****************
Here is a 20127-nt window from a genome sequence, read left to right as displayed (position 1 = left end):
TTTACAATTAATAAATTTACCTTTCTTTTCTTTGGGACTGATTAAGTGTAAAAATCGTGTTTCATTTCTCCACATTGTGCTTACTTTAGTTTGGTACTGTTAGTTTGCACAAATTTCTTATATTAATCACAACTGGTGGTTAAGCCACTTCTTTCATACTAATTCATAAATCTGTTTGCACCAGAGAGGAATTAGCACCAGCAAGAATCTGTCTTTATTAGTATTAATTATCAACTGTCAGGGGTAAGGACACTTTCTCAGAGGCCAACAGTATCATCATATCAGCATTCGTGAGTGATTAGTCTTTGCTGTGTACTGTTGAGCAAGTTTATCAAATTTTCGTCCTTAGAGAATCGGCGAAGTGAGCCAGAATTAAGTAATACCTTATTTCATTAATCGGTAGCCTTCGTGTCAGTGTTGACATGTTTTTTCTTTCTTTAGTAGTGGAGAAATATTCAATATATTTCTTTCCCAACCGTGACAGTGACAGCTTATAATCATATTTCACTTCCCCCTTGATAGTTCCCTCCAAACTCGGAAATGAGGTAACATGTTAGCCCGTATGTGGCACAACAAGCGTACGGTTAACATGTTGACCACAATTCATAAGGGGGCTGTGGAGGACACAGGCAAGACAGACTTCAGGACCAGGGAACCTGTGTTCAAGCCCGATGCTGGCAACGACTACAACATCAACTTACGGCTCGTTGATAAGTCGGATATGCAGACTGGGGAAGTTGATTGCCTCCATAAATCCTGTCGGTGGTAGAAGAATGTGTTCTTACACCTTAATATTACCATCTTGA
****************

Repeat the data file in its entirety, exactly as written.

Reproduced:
Here is a 20127-nt window from a genome sequence, read left to right as displayed (position 1 = left end):
TTTACAATTAATAAATTTACCTTTCTTTTCTTTGGGACTGATTAAGTGTAAAAATCGTGTTTCATTTCTCCACATTGTGCTTACTTTAGTTTGGTACTGTTAGTTTGCACAAATTTCTTATATTAATCACAACTGGTGGTTAAGCCACTTCTTTCATACTAATTCATAAATCTGTTTGCACCAGAGAGGAATTAGCACCAGCAAGAATCTGTCTTTATTAGTATTAATTATCAACTGTCAGGGGTAAGGACACTTTCTCAGAGGCCAACAGTATCATCATATCAGCATTCGTGAGTGATTAGTCTTTGCTGTGTACTGTTGAGCAAGTTTATCAAATTTTCGTCCTTAGAGAATCGGCGAAGTGAGCCAGAATTAAGTAATACCTTATTTCATTAATCGGTAGCCTTCGTGTCAGTGTTGACATGTTTTTTCTTTCTTTAGTAGTGGAGAAATATTCAATATATTTCTTTCCCAACCGTGACAGTGACAGCTTATAATCATATTTCACTTCCCCCTTGATAGTTCCCTCCAAACTCGGAAATGAGGTAACATGTTAGCCCGTATGTGGCACAACAAGCGTACGGTTAACATGTTGACCACAATTCATAAGGGGGCTGTGGAGGACACAGGCAAGACAGACTTCAGGACCAGGGAACCTGTGTTCAAGCCCGATGCTGGCAACGACTACAACATCAACTTACGGCTCGTTGATAAGTCGGATATGCAGACTGGGGAAGTTGATTGCCTCCATAAATCCTGTCGGTGGTAGAAGAATGTGTTCTTACACCTTAATATTACCATCTTGA